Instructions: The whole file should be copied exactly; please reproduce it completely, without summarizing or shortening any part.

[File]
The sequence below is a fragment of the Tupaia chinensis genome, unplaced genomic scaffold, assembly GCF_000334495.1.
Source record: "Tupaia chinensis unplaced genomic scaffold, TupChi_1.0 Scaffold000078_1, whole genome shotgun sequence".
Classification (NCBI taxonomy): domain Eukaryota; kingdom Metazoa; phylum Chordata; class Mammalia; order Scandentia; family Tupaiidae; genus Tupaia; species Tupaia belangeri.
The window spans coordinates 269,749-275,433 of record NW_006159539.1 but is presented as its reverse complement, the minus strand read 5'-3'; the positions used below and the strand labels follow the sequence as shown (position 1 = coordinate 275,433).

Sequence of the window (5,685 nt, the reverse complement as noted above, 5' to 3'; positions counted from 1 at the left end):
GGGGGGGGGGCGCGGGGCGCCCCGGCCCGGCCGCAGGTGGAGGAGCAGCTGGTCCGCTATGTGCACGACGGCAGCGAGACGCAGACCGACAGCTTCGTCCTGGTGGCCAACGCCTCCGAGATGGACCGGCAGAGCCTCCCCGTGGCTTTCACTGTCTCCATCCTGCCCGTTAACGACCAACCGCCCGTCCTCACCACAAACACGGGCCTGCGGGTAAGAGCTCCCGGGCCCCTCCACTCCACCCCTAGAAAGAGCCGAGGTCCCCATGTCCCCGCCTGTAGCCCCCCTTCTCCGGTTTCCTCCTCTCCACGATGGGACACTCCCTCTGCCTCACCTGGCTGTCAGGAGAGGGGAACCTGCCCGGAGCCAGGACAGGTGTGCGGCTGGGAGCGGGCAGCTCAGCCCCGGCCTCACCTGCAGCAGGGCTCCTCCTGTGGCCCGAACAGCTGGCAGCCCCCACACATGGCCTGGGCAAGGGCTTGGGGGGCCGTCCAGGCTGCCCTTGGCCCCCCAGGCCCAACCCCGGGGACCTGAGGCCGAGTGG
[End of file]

The sequence below is a fragment of the Tupaia chinensis genome, unplaced genomic scaffold, assembly GCF_000334495.1.
Source record: "Tupaia chinensis unplaced genomic scaffold, TupChi_1.0 Scaffold000078_1, whole genome shotgun sequence".
Classification (NCBI taxonomy): domain Eukaryota; kingdom Metazoa; phylum Chordata; class Mammalia; order Scandentia; family Tupaiidae; genus Tupaia; species Tupaia belangeri.
The window spans coordinates 269,749-275,433 of record NW_006159539.1 but is presented as its reverse complement, the minus strand read 5'-3'; the positions used below and the strand labels follow the sequence as shown (position 1 = coordinate 275,433).

Sequence of the window (5,685 nt, the reverse complement as noted above, 5' to 3'; positions counted from 1 at the left end):
GGGGGGGGGGCGCGGGGCGCCCCGGCCCGGCCGCAGGTGGAGGAGCAGCTGGTCCGCTATGTGCACGACGGCAGCGAGACGCAGACCGACAGCTTCGTCCTGGTGGCCAACGCCTCCGAGATGGACCGGCAGAGCCTCCCCGTGGCTTTCACTGTCTCCATCCTGCCCGTTAACGACCAACCGCCCGTCCTCACCACAAACACGGGCCTGCGGGTAAGAGCTCCCGGGCCCCTCCACTCCACCCCTAGAAAGAGCCGAGGTCCCCATGTCCCCGCCTGTAGCCCCCCTTCTCCGGTTTCCTCCTCTCCACGATGGGACACTCCCTCTGCCTCACCTGGCTGTCAGGAGAGGGGAACCTGCCCGGAGCCAGGACAGGTGTGCGGCTGGGAGCGGGCAGCTCAGCCCCGGCCTCACCTGCAGCAGGGCTCCTCCTGTGGCCCGAACAGCTGGCAGCCCCCACACATGGCCTGGGCAAGGGCTTGGGGGGCCGTCCAGGCTGCCCTTGGCCCCCCAGGCCCAACCCCGGGGACCTGAGGCCGAGTGG